Sunday, 23 January 2011

Back in my house

On Monday I was in my parents’ home in little Lapworth, in the heart of England, and by Wednesday evening I was in my house in the city of Mbeya, in the southern highlands of Tanzania. Quite a transition! And as always happens in these situations, England now feels like a dream that I’ve just woken up from, and I’m not sure whether it was real or not. However, emails, texts and Skype connects me in a way that makes it very real, though sometimes I feel like I am reading about something that is happening in a book, rather than real life, as I am not there to feel it, touch it and smell it! To be honest, this transition is a very difficult one for me for many reasons, so I am trying to focus on the things that make me smile about being back here. I thought I’d share a few of those with you…

- Being greeted by all kinds of people, whether I know them or not, as I walk along the street

- The smell of the rain, trees and flowers (I can smell them even now, in my living room, wafting in through the open window, as the rain patters on the roof and the thunder rumbles)

- The way people help you – at the market today, my ‘friend’ who sells bananas just abandoned her stall to show me where to buy something else that I wanted, and helped me make my purchase! (Of course, I then went and bought some bananas off her, even though I didn’t need any more, so it was also a pretty good business move!)

- Being able to walk everywhere to do what I need to do (rather than drive)

- Chatting with the ‘milk lady’ – I buy fresh milk from a lady down the road, and when I went to get it on Friday the cow hadn’t yet been milked, so I was invited in and we sat and chatted for nearly an hour! She sent off her child to buy me a soda (such hospitality is so important to them, though I was just shamefully aware of how the soda had cost almost as much as I was about to pay them for the milk*). Relationships are so much more important here than your ‘to do’ list!

- Mangos (big fat juicy ones – four for about 70p) and chapattis

- Being able to wear light clothes and sandals again

- Sitting in my rocking chair on the veranda in the sunshine

*In case you are wondering whether this means milk is very expensive or soda is very cheap – it’s the latter. A 350ml bottle of Coca Cola costs about 25p, and 1 litre of milk about 30p

From Lapworth to Mbeya

My trip from start to finish went something like this…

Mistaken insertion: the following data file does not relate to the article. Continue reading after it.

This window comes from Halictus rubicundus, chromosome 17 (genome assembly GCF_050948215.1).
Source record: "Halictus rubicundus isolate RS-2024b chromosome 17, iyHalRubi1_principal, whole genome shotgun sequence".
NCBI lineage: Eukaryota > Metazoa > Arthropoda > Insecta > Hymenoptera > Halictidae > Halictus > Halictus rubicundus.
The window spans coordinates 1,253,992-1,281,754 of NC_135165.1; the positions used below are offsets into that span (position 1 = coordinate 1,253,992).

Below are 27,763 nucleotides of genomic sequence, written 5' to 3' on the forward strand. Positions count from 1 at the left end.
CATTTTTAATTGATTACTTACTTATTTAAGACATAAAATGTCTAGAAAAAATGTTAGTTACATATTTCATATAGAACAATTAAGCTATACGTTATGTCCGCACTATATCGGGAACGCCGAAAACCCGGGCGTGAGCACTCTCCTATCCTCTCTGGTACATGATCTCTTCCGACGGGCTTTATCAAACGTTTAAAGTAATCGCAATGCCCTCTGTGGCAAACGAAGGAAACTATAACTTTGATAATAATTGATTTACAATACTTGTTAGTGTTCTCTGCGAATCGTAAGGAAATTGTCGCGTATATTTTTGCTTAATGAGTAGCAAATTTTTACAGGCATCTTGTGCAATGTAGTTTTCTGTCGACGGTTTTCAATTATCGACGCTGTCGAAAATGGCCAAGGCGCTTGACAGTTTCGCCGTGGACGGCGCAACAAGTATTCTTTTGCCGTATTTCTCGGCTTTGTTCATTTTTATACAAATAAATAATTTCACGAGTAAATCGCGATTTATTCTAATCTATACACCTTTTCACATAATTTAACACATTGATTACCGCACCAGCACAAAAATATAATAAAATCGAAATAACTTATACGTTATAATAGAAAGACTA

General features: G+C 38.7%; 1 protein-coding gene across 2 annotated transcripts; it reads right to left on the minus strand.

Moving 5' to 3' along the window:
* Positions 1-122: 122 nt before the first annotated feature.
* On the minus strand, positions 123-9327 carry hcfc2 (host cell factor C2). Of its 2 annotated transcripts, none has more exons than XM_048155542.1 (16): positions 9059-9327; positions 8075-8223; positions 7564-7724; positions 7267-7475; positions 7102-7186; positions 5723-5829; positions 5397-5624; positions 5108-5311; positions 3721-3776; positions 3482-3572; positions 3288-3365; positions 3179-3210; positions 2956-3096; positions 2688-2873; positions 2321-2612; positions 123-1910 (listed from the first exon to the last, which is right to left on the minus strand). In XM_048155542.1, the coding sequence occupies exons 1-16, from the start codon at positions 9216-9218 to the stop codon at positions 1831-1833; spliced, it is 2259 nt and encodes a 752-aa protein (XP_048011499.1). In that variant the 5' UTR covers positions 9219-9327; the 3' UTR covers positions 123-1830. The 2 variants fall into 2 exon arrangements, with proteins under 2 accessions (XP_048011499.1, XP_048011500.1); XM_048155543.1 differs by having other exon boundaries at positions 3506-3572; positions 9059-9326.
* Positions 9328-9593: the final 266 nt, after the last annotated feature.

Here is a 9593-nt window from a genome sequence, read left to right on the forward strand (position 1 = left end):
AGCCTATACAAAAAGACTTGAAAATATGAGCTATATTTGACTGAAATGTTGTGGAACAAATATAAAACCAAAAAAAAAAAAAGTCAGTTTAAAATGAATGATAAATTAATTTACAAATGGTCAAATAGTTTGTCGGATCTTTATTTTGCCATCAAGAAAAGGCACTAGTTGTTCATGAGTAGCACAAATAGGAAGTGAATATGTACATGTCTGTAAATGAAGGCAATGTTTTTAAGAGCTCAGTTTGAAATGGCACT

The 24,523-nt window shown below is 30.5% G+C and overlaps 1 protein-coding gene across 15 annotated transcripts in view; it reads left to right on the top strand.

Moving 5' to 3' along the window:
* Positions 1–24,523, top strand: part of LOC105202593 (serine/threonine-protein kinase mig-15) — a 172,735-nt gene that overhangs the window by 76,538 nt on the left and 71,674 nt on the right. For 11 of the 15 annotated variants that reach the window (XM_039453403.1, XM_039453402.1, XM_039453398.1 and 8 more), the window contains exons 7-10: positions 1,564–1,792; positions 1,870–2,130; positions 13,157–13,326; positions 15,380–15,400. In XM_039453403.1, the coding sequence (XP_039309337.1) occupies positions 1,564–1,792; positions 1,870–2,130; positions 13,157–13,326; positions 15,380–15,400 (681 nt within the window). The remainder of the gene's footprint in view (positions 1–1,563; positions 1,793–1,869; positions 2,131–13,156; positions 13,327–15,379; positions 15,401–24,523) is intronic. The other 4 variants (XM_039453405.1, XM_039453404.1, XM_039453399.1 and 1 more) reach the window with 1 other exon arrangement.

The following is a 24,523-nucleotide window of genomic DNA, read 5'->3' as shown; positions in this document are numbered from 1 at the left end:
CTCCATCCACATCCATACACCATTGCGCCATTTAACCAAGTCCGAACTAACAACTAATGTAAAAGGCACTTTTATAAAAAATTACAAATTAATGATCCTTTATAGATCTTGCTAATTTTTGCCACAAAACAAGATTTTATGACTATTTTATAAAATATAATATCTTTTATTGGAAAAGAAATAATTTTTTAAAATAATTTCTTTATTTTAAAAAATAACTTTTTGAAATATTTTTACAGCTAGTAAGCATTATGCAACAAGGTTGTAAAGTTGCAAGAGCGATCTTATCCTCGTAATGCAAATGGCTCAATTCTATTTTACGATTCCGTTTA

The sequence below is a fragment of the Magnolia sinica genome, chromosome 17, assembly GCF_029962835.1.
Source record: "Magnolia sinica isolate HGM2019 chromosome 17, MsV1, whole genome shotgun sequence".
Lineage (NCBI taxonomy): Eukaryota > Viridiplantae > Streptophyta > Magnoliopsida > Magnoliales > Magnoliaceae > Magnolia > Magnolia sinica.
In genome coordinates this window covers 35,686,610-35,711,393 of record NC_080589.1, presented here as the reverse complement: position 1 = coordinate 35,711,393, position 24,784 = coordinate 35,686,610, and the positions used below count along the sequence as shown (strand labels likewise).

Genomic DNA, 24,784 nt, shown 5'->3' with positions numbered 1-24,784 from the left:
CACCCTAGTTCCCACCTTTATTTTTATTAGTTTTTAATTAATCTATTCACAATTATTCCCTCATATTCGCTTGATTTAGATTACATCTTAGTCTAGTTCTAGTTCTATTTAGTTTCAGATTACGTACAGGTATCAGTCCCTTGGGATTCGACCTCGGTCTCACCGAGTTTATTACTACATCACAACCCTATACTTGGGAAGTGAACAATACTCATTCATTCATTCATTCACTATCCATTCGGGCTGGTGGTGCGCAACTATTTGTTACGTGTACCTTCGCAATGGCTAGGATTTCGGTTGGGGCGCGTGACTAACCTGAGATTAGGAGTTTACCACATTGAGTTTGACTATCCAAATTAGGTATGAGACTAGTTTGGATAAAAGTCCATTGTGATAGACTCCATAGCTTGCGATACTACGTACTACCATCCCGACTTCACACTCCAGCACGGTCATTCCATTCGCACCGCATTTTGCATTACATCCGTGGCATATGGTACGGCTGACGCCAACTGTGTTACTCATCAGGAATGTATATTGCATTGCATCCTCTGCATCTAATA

On Monday I left my parents’ home at 2.15pm, arriving at Heathrow Terminal 5 at 4pm (thanks, dad & mum!) Flight departed at 6.45pm and, with hardly any sleep, I arrived at 7.15am at Dar International Airport (which is smaller than the smallest airport you have probably ever flown from in England!) Despite the early hour, it was already hot, and my taxi driver soon arrived to take me to our head office in Dar. After over an hour stuck in the usual Dar traffic jams, I arrived. Exhausted, I cat-napped on a couch, occasionally stirring to slap a mosquito, until it was time for lunch with a colleague followed by a restful afternoon ready for the gruelling day that would follow.

Wednesday morning came and unfortunately I had set my alarm wrongly, so I didn’t wake up until the taxi beeped its horn on arrival at 5am. I managed to get out the B&B in record time and we sped to the bus station, still in plenty of time for my 6am bus. I felt sick from tiredness but fortunately I am a bit better at sleeping on buses than on planes, so I had a reasonable doze before eating my peanut butter & jam sandwiches for breakfast. Most of the ride was hot and the seating was a bit cramped. Mid-morning we stopped for a quick loo break, and around noon a 10min lunch break at a service station (don’t think Costa Coffee and rows of clean toilets, instead think quick fried food and sodas and a row of not-so-clean-and-locks-don’t-work long drops!) We made good time, despite being held up in one place due to road works and another due to a truck having gone over the cliff and a crane was getting into place to haul it back up. However, there were no more loo stops, until there was an outcry on the bus and the driver found a convenient spot to pull over and there were no bushes to hide behind – it was just men round the front of the bus and women round the back, in full view of the open road!

The approach to Mbeya was beautiful as everywhere was fresh and green from the rains and the air felt cool. It was a relief to arrive at the bus station in the daylight at 6.30pm, to see a familiar face waiting to pick me up (thanks, Jo) and then to be welcomed into my own home with a meal waiting for me (thanks, Karin).

Not a trip to be repeated too often, but I thank God that everything went smoothly and I arrived safely and even, miracle of miracles, on time!